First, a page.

Amenorrhea, or the absence of menstruation, occurs for a variety of reasons. Teenage girls may experience primary amenorrhea if they have not started menstruating by age 16, according to Medline Plus. However, secondary amenorrhea that occurs in women of childbearing age who normally have a monthly period can be of concern. If you’re a woman of childbearing age who is not pregnant or breast-feeding, and you have stopped menstruating for more than three cycles or six months, talk with your health-care provider. Proper nutrition can help prevent or treat some causes of amenorrhea.
If you’ve stopped menstruating, it’s helpful to determine the cause of your amenorrhea. If you’re over age 45, amenorrhea may be related to menopause. Take a pregnancy test to help rule out pregnancy. Nutrition- and lifestyle-related causes of amenorrhea include too much exercise, losing excessive weight, excessive weight gain or obesity, eating disorders, poor nutrition and too little body fat. Other causes of amenorrhea in women include stress, anxiety, hormone imbalance, the use of certain forms of contraception, endocrine disorders or other forms of reproductive disorders.
Tip 1: Caloric Intake
If you’re overweight and trying to lose weight, consume enough calories to prevent excessive weight loss and amenorrhea. If you’re overweight, the American Dietetic Association recommends you lose weight at a safe and effective rate of 1 to 2 Ibs. per week. This should prevent amenorrhea-associated weight loss. Reduce your daily calorie intake by 500 to 1,000 calories per day, or combine calorie reduction with increased physical activity to create a deficit of 500 to 1,000 calories per day.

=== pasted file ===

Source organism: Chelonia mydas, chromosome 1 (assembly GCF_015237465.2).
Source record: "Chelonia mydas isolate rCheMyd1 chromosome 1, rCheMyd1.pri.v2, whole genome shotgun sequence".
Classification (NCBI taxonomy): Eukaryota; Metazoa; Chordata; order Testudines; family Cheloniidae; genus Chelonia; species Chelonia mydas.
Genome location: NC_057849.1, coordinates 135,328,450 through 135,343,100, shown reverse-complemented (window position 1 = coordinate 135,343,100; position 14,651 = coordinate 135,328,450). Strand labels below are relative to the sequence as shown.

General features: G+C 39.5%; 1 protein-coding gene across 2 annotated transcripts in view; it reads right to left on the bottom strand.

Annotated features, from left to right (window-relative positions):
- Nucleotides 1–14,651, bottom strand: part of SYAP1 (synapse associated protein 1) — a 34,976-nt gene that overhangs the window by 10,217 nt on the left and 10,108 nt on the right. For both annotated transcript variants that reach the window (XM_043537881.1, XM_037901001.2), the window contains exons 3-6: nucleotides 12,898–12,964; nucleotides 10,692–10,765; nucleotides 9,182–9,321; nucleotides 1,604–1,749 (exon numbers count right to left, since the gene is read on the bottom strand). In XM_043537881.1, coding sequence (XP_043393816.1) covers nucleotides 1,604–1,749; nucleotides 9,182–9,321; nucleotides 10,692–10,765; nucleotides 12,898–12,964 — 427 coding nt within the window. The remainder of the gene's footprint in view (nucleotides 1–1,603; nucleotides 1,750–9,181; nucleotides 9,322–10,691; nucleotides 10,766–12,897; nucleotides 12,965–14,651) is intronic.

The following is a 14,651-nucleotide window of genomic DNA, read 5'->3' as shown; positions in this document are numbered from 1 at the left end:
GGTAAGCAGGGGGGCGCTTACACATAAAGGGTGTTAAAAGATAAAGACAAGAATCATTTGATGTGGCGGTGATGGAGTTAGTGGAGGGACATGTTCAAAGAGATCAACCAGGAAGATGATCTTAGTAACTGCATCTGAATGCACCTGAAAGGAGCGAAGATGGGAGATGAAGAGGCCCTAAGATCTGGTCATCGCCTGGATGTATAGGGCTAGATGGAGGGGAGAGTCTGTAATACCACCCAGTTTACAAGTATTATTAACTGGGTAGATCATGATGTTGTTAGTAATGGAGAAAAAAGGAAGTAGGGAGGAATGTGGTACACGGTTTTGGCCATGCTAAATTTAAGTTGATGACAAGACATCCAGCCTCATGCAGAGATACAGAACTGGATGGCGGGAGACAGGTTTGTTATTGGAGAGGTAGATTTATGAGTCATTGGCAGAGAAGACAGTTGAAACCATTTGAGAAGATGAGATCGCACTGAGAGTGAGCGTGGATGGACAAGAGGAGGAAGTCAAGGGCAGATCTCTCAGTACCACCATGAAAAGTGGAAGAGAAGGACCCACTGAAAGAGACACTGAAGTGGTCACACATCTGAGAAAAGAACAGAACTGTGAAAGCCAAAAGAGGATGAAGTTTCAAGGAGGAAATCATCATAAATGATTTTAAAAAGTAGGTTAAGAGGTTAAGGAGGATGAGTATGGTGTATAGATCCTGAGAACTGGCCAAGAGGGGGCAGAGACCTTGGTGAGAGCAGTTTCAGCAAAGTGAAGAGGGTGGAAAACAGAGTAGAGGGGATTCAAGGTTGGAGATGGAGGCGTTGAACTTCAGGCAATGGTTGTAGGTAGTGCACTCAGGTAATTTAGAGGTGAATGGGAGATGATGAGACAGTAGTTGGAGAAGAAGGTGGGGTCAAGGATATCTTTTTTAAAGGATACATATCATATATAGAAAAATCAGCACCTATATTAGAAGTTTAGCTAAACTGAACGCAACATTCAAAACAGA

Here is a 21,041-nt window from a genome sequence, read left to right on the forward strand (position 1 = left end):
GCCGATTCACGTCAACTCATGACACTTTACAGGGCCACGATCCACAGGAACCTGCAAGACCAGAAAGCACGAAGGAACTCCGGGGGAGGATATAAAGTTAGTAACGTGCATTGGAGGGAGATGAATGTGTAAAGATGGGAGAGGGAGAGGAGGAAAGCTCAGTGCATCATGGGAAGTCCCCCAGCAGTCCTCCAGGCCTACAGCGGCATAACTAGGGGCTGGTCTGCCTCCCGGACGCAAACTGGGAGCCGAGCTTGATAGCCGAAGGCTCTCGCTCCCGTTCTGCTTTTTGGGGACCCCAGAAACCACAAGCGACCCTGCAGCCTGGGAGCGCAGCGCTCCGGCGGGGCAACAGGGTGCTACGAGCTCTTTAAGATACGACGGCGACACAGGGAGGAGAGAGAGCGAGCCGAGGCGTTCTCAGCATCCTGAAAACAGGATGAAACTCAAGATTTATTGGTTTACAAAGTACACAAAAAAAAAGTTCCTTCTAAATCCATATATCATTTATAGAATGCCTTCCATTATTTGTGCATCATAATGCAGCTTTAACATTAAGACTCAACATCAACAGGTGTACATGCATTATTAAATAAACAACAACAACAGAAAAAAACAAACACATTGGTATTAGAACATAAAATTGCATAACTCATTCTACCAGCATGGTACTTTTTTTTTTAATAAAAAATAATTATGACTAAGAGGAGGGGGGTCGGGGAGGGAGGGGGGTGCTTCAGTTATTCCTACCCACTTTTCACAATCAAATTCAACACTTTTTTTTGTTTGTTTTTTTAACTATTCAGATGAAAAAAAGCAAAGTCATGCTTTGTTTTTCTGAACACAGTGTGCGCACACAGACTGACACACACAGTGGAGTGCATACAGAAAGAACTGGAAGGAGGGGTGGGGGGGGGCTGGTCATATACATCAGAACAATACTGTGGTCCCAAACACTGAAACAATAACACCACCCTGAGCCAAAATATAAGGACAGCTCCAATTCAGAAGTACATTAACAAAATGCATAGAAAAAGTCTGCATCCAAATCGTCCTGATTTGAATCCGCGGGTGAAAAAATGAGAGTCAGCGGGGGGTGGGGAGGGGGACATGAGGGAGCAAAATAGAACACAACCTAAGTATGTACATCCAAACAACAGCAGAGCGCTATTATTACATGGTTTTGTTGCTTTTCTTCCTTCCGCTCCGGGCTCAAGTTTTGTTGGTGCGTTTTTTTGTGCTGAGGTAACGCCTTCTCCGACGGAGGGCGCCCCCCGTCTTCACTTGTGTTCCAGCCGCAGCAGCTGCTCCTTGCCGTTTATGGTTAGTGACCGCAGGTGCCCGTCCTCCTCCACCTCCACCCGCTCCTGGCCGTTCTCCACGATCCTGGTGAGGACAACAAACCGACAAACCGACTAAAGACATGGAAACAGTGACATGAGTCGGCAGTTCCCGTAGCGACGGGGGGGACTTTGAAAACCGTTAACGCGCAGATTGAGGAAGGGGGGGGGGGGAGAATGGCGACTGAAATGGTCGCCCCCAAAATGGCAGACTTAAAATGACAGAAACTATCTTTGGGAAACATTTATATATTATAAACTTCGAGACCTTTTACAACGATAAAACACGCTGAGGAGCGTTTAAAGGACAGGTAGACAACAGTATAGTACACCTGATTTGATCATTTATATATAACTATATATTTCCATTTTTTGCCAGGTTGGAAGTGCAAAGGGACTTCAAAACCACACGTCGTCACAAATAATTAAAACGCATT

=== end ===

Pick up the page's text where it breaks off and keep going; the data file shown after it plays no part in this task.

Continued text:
Tip 2: Nutrient Needs
Consume adequate nutrients each day, including vitamins, minerals and protein, to help prevent amenorrhea. The Institute of Medicine recommends women consume at least 46 g of protein per day, and pregnant and nursing women consume at least 71 g of protein per day. Take a multivitamin supplement to help prevent vitamin and mineral deficiencies. Consume your recommended dietary allowance, or RDA, for iron, since iron plays an important role in red blood cell formation and is especially important for menstruating women. The RDA for iron for women ages 19 to 50 is 18 mg per day.
Tip 3: Healthy Body Fat
Consume enough calories and fat to maintain a healthy body fat percentage. Medline Plus reports that women with body fat percentages less than 15 to 17 percent are more likely to experience amenorrhea. The Institute of Medicine Food and Nutrition Board encourages all adults to consume 20 to 35 percent of their daily calorie intake from dietary fats. This means if you consume a 2,000-calorie daily diet, 400 to 700 of your calories, or 44 g to 78 g, should come from fat.